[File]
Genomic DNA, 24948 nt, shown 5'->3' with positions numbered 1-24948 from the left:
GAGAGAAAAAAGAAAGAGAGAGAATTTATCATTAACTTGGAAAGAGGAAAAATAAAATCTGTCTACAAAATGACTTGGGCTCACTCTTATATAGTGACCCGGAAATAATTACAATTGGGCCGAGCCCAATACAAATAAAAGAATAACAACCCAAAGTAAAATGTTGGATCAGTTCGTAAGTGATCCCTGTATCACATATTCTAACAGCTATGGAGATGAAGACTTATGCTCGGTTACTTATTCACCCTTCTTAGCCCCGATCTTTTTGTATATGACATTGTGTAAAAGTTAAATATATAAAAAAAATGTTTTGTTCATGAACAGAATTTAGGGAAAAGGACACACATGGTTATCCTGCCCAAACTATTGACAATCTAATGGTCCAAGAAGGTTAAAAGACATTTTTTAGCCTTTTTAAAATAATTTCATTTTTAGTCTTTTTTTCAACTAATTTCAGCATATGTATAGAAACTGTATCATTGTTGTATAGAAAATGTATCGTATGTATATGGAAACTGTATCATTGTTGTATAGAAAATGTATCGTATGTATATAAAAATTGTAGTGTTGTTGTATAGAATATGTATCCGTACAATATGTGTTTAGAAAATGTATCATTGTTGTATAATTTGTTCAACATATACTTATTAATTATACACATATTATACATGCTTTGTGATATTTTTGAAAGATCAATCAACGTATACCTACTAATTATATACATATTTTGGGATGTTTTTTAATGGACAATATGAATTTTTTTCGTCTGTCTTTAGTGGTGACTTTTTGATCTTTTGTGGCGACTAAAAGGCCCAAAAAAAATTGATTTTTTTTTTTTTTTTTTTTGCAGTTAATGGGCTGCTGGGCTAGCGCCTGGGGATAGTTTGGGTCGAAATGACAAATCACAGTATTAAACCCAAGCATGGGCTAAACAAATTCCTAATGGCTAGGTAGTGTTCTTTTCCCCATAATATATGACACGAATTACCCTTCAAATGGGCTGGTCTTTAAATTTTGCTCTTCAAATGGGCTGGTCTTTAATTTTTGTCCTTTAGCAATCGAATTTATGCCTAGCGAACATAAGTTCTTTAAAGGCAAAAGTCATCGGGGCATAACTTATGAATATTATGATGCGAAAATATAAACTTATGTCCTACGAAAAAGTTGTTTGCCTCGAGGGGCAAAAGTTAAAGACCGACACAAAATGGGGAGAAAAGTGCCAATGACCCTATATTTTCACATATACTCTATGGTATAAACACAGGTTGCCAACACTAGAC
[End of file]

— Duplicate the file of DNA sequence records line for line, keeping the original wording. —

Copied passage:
Genomic DNA, 24948 nt, shown 5'->3' with positions numbered 1-24948 from the left:
GAGAGAAAAAAGAAAGAGAGAGAATTTATCATTAACTTGGAAAGAGGAAAAATAAAATCTGTCTACAAAATGACTTGGGCTCACTCTTATATAGTGACCCGGAAATAATTACAATTGGGCCGAGCCCAATACAAATAAAAGAATAACAACCCAAAGTAAAATGTTGGATCAGTTCGTAAGTGATCCCTGTATCACATATTCTAACAGCTATGGAGATGAAGACTTATGCTCGGTTACTTATTCACCCTTCTTAGCCCCGATCTTTTTGTATATGACATTGTGTAAAAGTTAAATATATAAAAAAAATGTTTTGTTCATGAACAGAATTTAGGGAAAAGGACACACATGGTTATCCTGCCCAAACTATTGACAATCTAATGGTCCAAGAAGGTTAAAAGACATTTTTTAGCCTTTTTAAAATAATTTCATTTTTAGTCTTTTTTTCAACTAATTTCAGCATATGTATAGAAACTGTATCATTGTTGTATAGAAAATGTATCGTATGTATATGGAAACTGTATCATTGTTGTATAGAAAATGTATCGTATGTATATAAAAATTGTAGTGTTGTTGTATAGAATATGTATCCGTACAATATGTGTTTAGAAAATGTATCATTGTTGTATAATTTGTTCAACATATACTTATTAATTATACACATATTATACATGCTTTGTGATATTTTTGAAAGATCAATCAACGTATACCTACTAATTATATACATATTTTGGGATGTTTTTTAATGGACAATATGAATTTTTTTCGTCTGTCTTTAGTGGTGACTTTTTGATCTTTTGTGGCGACTAAAAGGCCCAAAAAAAATTGATTTTTTTTTTTTTTTTTTTTGCAGTTAATGGGCTGCTGGGCTAGCGCCTGGGGATAGTTTGGGTCGAAATGACAAATCACAGTATTAAACCCAAGCATGGGCTAAACAAATTCCTAATGGCTAGGTAGTGTTCTTTTCCCCATAATATATGACACGAATTACCCTTCAAATGGGCTGGTCTTTAAATTTTGCTCTTCAAATGGGCTGGTCTTTAATTTTTGTCCTTTAGCAATCGAATTTATGCCTAGCGAACATAAGTTCTTTAAAGGCAAAAGTCATCGGGGCATAACTTATGAATATTATGATGCGAAAATATAAACTTATGTCCTACGAAAAAGTTGTTTGCCTCGAGGGGCAAAAGTTAAAGACCGACACAAAATGGGGAGAAAAGTGCCAATGACCCTATATTTTCACATATACTCTATGGTATAAACACAGGTTGCCAACACTAGAC